T he more than 20 Granville FFA students who spent Sunday running the FFA barn and petting zoo turned out to be part of a record crowd at last week’s Washington County Fair in Greenwich.
The FFA students, who traditionally staff the barn on the final day of the fair were among the 13,939 people who came through the gates Sunday – an average final day’s attendance, fair officials said.
The final few attendees pushed the total attendance for the seven-day fair to 120,016, breaking the previous record of 120,000, according to publicity director Ida Williams.
The fair was blessed by excellent weather, getting only a slight bit of rain Saturday, and Sunday turned out to be a clear midsummer’s day, with the $20 pay-one-price ride special clogging the midway.
Things were a little quieter inside the FFA barn, but there was still a great deal of activity.
“This is such a great opportunity for the kids,” said FFA adviser Terry Wheeler, who could wind up with a record number of students involved this year. “We’re getting more and more interest from kids. They know we do a lot with FFA, and that there are chances for all of them.”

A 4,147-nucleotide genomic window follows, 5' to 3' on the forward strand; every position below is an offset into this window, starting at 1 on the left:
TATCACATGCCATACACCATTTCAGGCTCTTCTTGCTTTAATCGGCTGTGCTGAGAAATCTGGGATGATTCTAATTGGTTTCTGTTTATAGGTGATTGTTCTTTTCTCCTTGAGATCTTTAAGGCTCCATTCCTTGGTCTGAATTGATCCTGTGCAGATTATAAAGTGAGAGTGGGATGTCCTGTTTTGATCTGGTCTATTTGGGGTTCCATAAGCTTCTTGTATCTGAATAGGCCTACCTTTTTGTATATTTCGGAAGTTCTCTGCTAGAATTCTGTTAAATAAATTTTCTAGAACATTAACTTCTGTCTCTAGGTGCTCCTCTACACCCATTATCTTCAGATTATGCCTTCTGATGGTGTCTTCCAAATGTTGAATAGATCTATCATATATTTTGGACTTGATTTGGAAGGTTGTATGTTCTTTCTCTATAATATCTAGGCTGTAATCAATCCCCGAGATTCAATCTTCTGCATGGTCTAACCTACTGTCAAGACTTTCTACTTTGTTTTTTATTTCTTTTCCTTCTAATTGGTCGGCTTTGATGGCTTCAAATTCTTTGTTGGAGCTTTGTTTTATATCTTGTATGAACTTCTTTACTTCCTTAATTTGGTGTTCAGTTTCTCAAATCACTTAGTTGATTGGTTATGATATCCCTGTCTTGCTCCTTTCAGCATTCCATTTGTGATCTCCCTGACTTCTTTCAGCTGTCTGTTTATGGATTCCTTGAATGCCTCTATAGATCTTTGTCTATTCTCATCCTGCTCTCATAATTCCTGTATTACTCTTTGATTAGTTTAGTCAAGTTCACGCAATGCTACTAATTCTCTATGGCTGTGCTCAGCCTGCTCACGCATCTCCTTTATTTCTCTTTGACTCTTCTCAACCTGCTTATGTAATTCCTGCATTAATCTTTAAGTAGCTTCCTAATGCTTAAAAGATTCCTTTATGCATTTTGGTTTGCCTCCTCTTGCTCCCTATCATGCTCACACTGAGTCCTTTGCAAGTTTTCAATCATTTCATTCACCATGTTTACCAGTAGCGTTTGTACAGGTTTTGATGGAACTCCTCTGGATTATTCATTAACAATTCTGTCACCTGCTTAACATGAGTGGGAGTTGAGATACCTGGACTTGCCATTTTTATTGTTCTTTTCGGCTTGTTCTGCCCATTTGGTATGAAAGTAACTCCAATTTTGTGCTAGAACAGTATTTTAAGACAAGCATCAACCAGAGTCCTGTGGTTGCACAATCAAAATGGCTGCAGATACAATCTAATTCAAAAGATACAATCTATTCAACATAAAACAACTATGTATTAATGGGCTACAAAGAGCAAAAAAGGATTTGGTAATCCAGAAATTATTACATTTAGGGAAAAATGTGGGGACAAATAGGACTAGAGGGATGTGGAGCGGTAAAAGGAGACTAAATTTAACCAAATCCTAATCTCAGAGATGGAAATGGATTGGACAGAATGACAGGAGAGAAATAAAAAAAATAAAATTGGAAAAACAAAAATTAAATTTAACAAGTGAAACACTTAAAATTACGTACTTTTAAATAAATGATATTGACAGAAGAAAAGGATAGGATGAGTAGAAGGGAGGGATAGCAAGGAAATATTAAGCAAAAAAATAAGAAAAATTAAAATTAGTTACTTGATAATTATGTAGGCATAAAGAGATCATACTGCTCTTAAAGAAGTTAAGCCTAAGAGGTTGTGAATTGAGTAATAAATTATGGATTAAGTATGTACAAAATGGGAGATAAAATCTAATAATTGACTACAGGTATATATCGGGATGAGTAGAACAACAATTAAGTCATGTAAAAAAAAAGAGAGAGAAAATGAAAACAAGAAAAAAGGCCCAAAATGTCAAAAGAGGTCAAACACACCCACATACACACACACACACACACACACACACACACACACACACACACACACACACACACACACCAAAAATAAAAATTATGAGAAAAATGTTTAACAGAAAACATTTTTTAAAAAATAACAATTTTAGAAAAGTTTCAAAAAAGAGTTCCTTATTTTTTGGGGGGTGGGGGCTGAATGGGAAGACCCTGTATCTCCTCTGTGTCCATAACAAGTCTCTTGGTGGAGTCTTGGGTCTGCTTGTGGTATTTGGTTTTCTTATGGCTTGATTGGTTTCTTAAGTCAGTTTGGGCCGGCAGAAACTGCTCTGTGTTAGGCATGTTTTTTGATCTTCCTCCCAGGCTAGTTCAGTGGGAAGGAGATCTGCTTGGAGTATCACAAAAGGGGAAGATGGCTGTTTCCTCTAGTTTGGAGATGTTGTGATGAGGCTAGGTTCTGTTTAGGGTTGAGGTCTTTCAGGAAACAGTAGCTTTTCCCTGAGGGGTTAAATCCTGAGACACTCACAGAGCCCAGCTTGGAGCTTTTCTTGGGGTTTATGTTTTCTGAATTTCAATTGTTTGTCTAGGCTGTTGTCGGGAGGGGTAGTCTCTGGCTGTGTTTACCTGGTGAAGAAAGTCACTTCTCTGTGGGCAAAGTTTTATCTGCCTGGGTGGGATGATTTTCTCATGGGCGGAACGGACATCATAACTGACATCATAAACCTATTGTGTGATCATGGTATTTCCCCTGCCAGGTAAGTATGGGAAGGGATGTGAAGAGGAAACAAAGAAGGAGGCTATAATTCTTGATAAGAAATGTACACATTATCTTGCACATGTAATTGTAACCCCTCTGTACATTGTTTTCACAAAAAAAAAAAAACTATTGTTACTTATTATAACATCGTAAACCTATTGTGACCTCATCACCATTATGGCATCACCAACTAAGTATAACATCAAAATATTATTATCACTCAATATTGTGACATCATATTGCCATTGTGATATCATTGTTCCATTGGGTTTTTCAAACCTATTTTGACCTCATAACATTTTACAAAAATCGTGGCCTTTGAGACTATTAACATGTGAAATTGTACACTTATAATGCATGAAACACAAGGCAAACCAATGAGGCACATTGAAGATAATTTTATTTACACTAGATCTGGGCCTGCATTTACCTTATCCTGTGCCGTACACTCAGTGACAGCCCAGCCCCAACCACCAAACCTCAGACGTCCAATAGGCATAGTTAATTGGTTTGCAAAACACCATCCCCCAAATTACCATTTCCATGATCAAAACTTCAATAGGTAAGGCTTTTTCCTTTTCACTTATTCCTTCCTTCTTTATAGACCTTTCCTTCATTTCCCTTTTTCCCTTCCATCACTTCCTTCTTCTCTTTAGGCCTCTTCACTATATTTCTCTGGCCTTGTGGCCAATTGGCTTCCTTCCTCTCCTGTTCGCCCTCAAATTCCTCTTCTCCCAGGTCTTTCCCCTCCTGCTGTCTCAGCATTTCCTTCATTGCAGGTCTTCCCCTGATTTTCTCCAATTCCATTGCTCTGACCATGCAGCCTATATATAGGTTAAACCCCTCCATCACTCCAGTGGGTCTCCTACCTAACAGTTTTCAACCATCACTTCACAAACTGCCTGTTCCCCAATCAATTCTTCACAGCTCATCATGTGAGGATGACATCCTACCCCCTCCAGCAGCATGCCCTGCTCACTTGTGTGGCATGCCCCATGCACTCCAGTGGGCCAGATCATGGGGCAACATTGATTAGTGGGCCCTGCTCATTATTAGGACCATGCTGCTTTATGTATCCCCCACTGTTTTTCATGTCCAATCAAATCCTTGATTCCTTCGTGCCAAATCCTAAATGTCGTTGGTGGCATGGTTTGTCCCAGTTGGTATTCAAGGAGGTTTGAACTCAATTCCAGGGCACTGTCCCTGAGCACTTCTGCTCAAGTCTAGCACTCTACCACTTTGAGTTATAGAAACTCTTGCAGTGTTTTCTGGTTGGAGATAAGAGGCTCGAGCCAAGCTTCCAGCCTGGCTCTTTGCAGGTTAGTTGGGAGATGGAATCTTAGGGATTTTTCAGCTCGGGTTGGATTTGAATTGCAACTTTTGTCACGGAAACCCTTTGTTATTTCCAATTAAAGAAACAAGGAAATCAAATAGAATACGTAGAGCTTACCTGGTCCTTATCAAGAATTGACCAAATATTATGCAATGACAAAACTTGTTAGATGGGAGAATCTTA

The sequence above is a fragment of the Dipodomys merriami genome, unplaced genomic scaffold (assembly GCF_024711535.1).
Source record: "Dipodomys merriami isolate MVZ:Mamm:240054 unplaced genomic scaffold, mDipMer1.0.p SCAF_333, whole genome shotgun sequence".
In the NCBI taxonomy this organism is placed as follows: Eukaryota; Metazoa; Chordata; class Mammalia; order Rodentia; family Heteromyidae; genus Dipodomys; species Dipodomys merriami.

Some of the Granville students will be attending the national convention in Indianapolis, Ind., in October, where Granville graduate Ken Quick Jr. will be stepping down after his year as a national officer.
Some of the Granville students, including seventh-grader Dan Cook, are just starting their journey with FFA.
“Dan’s jumping right in with us,” Wheeler said, noting that school wouldn’t begin for 10 more days, but he already had a barn full of volunteers.
“We’re going to get a quick start,” said Wheeler, whose group is active throughout the school year with fundraisers, competition at the state convention, visits to elementary schools, a battle of the bands and organizing Granville Community Service Day in conjunction with the village, town and the Washington County Youth Bureau.
Sunday’s tasks were more farm-related. The Granville students staffed the FFA building, which features a variety of adult and baby animals. Their main task was helping children handle the chicks and ducks. They were also responsible for talked about all the animals that were there, cleaning up after the animals and answering any questions visitors might have. Wheeler said he also expected his afternoon shift of students would be there with him cleaning up and helping get the animals packed out.
Aside from the usual barnyard animals, the display also included reindeer and emus.
“This is great. Where else do you get to see a reindeer, anyway?” said sophomore Hannah Jones.
Many of the FFA students, including Jones, were up early Monday morning, getting back to back to athletic practices.
Junior Phil Hicks is the senior high FFA president. Seth Browe and Brianna Thomas are the junior high co-presidents, and Dan Truso represents the regional FFA chapters at the state level.